Your friendly local Bobby, tomorrow. Or maybe the day after.
For a large chunk of my life my favourite reading material of any description was 2000AD. It grew from being a simple Sci-Fi action comic to do what the very best Sci-Fi does: satirise modern society. Judge Dredd did this better than anything else - a lawman with absolute power in a futuristic mega-city, there's a brilliant tension between rooting for Dredd in his battles against proper baddies and then feeling guiltily appalled when his jackboot comes down with equal force on campaigners for democracy.
Dredd has many tools in his armoury, and over the 34 years of his existence several of these have made the transition from science fiction to fact.
Today, it seems the UK police are learning some tricks from Dredd, with the proposal to introduce airborne surveillance drones to monitor the British population. These were developed by BAe for use in war zones. Their critics claim that they are unreliable and have resulted directly in needless civilian deaths. But the government is considering spending a considerable some bringing them into use in Britain.
Where do you start with this?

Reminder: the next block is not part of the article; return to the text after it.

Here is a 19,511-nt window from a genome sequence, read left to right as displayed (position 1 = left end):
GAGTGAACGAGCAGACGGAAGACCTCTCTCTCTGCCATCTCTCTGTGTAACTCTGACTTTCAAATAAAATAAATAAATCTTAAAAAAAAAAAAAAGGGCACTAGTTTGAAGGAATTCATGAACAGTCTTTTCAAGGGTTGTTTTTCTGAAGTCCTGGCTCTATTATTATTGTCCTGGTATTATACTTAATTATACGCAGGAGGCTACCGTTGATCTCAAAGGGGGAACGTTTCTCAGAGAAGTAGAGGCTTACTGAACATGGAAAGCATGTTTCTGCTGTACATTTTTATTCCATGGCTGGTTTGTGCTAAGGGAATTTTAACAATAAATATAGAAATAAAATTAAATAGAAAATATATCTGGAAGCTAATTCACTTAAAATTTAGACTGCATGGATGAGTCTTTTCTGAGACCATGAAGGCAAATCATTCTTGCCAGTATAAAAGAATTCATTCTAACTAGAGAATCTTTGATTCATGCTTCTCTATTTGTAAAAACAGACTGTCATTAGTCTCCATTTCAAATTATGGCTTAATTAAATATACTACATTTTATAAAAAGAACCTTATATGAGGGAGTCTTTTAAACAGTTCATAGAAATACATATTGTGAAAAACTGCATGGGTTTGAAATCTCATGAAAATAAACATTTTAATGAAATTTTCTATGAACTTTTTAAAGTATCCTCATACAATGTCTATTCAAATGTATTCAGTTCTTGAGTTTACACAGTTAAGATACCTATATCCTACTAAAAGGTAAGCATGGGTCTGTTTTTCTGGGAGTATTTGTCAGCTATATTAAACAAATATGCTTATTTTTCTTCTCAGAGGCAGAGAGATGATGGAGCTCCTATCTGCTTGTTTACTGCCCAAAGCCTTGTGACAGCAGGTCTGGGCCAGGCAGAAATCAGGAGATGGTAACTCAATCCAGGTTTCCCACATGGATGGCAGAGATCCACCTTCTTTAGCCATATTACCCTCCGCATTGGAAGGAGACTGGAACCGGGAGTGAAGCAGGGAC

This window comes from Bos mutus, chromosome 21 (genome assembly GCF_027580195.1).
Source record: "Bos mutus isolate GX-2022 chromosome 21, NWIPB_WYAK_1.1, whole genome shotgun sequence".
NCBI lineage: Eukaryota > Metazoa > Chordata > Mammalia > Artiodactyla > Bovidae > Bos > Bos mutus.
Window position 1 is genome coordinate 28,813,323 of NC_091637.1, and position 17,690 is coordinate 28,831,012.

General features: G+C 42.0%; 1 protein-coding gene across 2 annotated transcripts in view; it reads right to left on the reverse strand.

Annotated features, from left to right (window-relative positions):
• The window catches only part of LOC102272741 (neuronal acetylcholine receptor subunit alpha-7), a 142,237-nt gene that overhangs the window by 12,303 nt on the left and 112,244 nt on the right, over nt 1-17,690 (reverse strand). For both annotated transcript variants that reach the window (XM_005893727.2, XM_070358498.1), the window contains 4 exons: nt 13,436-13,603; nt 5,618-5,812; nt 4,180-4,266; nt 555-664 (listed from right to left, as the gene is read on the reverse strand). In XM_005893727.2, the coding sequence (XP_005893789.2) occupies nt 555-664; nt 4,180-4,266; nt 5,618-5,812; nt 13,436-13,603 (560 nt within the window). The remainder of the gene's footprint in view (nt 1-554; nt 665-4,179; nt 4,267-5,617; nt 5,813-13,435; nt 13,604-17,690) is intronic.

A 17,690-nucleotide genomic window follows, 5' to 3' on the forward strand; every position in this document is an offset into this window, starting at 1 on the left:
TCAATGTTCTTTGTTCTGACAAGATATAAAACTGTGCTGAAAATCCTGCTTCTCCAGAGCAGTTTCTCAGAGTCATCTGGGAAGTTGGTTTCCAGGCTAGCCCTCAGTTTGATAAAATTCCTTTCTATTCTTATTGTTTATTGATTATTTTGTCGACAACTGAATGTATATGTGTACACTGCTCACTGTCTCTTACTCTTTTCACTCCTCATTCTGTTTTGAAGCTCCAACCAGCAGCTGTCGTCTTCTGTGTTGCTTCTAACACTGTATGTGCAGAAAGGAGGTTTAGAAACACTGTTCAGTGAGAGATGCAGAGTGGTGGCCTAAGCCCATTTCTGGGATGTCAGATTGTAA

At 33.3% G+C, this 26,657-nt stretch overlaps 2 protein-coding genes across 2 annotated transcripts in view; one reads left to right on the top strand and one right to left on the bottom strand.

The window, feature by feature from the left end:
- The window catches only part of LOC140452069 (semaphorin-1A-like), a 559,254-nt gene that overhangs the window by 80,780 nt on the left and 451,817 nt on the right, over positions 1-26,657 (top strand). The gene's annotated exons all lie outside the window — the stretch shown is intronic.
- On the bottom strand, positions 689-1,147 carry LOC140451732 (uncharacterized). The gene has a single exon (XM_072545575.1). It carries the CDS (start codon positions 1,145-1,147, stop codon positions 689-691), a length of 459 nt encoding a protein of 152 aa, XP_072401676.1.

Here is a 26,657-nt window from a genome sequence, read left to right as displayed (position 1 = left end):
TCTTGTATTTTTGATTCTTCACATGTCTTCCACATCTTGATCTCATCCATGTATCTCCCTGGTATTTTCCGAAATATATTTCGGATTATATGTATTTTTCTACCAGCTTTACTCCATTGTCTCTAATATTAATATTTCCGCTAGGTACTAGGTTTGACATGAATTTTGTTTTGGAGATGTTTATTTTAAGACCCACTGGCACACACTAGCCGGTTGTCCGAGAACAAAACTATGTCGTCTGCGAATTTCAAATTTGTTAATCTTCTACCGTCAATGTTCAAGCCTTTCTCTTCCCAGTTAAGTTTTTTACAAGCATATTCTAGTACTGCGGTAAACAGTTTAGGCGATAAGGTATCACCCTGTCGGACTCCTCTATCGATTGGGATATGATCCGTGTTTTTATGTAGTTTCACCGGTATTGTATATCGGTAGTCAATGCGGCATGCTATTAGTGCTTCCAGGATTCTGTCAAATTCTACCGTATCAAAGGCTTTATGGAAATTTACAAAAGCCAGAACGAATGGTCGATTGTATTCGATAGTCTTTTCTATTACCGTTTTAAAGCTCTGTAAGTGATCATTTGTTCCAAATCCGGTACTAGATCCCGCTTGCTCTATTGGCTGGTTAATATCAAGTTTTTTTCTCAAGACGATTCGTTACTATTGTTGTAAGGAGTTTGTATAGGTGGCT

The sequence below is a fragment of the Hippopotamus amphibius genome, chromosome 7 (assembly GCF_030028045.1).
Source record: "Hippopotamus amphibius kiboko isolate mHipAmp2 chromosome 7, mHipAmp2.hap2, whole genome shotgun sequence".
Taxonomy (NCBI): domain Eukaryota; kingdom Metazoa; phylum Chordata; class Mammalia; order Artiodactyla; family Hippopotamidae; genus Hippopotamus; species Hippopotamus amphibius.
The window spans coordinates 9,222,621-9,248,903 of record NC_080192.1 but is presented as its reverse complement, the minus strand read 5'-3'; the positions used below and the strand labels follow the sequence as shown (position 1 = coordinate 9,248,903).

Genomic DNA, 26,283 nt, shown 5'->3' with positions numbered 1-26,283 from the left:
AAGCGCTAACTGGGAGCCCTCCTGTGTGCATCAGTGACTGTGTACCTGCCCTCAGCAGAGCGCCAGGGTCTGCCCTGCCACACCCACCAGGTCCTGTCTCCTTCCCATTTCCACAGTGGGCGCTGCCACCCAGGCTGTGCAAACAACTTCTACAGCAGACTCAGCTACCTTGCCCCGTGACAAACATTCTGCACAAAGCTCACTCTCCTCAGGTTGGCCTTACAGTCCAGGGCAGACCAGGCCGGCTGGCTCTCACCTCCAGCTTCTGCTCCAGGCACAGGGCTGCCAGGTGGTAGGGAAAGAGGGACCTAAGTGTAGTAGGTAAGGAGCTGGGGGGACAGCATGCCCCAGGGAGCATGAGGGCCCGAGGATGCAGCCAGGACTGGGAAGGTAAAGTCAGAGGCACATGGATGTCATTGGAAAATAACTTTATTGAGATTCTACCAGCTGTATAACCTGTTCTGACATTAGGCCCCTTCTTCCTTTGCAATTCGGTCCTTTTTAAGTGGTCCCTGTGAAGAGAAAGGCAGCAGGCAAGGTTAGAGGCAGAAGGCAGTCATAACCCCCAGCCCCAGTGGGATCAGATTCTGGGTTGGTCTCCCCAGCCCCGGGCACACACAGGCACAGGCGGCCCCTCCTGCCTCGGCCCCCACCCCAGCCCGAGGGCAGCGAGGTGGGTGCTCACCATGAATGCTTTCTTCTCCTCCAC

How about the principle of a government taking hardware developed for warfare against foreign terrorists in the world's most hostile war zones and using it against its own population?
How about the fact that we already have more CCTV cameras per head of population than any other country in the world?
How about the fact that these drones will be able to operate from heights that make them invisible from the ground, so you will have no idea whether you are under surveillance or not?
How about the fact that the police are already talking about selling the technology to private companies?
How about the fact that these drastic measures are being proposed not to catch murderers, but to help with "routine" police work including monitoring fly tippers, waste management, "anti-social" motorists and protesters against - ooh - things like the creeping totalitarianism that both main political parties seem so keen on?
If Hitler or Saddam Hussein had had the technology for such a scheme, we would have cited it as yet another example of their evil. One of the worst things I hate most about measures like this is that they make me say things that sound like a Jeremy Clarkson reading, UKIP-voting wanker, but I woke up this morning feeling a little more frightened at the prospect of living in my own country.